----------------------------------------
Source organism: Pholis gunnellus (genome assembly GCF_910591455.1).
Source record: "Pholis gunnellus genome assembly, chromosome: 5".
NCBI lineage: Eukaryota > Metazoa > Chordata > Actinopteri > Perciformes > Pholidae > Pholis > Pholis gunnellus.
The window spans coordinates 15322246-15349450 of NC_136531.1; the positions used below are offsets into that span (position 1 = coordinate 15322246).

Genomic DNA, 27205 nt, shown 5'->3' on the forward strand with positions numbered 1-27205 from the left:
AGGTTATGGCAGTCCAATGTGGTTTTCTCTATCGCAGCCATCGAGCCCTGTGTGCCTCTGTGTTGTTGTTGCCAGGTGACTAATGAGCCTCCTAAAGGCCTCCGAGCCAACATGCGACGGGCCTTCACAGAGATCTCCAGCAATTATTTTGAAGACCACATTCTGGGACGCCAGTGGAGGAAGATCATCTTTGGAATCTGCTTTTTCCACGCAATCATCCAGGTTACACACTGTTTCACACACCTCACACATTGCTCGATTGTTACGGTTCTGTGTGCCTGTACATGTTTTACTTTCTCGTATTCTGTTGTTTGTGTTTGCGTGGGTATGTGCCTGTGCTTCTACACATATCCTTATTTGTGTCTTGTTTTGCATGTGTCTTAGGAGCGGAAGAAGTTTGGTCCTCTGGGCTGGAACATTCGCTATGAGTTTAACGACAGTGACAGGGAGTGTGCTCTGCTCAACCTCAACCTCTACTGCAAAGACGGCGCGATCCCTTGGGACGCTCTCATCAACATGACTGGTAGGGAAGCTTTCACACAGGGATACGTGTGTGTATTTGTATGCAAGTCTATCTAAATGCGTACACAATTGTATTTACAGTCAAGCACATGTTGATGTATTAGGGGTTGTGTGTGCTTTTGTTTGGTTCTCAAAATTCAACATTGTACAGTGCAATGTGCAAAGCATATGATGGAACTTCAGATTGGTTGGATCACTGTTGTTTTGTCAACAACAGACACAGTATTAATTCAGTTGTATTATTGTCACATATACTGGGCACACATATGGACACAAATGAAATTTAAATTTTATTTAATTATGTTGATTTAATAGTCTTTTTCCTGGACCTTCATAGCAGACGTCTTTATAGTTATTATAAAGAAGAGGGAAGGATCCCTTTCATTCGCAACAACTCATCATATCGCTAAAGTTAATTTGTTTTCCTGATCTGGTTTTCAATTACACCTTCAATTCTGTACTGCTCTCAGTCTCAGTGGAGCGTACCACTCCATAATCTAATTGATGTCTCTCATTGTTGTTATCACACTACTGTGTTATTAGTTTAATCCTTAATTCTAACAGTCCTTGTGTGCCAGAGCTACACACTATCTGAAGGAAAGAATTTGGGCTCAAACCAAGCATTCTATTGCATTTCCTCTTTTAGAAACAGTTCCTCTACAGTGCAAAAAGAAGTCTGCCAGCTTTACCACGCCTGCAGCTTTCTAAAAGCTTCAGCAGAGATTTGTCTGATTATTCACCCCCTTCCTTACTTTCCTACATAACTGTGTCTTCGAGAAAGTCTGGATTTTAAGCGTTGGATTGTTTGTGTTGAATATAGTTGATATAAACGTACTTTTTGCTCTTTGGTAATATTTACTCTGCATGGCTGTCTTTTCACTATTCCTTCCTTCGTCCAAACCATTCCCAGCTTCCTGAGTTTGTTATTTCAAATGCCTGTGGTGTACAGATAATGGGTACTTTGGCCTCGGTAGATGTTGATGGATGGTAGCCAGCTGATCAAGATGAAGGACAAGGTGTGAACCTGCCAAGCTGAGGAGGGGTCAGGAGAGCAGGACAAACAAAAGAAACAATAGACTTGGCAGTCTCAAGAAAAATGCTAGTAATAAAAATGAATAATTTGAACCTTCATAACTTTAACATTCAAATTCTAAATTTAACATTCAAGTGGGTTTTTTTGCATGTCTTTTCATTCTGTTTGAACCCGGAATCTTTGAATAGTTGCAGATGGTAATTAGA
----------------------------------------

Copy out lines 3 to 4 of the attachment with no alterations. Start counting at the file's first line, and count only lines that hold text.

NCBI lineage: Eukaryota > Metazoa > Chordata > Actinopteri > Perciformes > Pholidae > Pholis > Pholis gunnellus.
The window spans coordinates 15322246-15349450 of NC_136531.1; the positions used below are offsets into that span (position 1 = coordinate 15322246).